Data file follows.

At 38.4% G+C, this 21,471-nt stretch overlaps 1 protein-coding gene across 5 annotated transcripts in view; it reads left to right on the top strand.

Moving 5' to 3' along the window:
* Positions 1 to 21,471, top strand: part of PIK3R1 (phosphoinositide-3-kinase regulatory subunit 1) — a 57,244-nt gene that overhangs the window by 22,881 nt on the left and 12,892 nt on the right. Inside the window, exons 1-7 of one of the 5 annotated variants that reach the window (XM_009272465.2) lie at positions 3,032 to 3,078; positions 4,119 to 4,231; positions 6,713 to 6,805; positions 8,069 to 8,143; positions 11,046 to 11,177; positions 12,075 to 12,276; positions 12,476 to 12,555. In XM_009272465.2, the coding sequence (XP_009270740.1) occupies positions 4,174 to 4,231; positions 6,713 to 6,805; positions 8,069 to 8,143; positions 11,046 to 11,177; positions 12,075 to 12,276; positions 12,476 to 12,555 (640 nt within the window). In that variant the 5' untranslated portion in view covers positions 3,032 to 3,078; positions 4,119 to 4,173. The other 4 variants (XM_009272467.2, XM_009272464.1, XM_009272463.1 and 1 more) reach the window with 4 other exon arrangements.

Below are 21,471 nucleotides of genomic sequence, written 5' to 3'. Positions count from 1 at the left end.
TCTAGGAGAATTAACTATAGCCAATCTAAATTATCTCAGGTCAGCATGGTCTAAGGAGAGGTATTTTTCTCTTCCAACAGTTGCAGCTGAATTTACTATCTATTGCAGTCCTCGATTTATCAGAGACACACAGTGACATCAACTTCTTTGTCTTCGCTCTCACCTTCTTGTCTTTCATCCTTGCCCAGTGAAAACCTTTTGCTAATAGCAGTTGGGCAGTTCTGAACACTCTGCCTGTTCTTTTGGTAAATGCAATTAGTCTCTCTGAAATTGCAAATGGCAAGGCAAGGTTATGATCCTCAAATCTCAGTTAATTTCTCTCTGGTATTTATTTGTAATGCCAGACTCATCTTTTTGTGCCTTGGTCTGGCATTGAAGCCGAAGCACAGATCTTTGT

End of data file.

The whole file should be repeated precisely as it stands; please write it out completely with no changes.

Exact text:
At 38.4% G+C, this 21,471-nt stretch overlaps 1 protein-coding gene across 5 annotated transcripts in view; it reads left to right on the top strand.

Moving 5' to 3' along the window:
* Positions 1 to 21,471, top strand: part of PIK3R1 (phosphoinositide-3-kinase regulatory subunit 1) — a 57,244-nt gene that overhangs the window by 22,881 nt on the left and 12,892 nt on the right. Inside the window, exons 1-7 of one of the 5 annotated variants that reach the window (XM_009272465.2) lie at positions 3,032 to 3,078; positions 4,119 to 4,231; positions 6,713 to 6,805; positions 8,069 to 8,143; positions 11,046 to 11,177; positions 12,075 to 12,276; positions 12,476 to 12,555. In XM_009272465.2, the coding sequence (XP_009270740.1) occupies positions 4,174 to 4,231; positions 6,713 to 6,805; positions 8,069 to 8,143; positions 11,046 to 11,177; positions 12,075 to 12,276; positions 12,476 to 12,555 (640 nt within the window). In that variant the 5' untranslated portion in view covers positions 3,032 to 3,078; positions 4,119 to 4,173. The other 4 variants (XM_009272467.2, XM_009272464.1, XM_009272463.1 and 1 more) reach the window with 4 other exon arrangements.

Below are 21,471 nucleotides of genomic sequence, written 5' to 3'. Positions count from 1 at the left end.
TCTAGGAGAATTAACTATAGCCAATCTAAATTATCTCAGGTCAGCATGGTCTAAGGAGAGGTATTTTTCTCTTCCAACAGTTGCAGCTGAATTTACTATCTATTGCAGTCCTCGATTTATCAGAGACACACAGTGACATCAACTTCTTTGTCTTCGCTCTCACCTTCTTGTCTTTCATCCTTGCCCAGTGAAAACCTTTTGCTAATAGCAGTTGGGCAGTTCTGAACACTCTGCCTGTTCTTTTGGTAAATGCAATTAGTCTCTCTGAAATTGCAAATGGCAAGGCAAGGTTATGATCCTCAAATCTCAGTTAATTTCTCTCTGGTATTTATTTGTAATGCCAGACTCATCTTTTTGTGCCTTGGTCTGGCATTGAAGCCGAAGCACAGATCTTTGT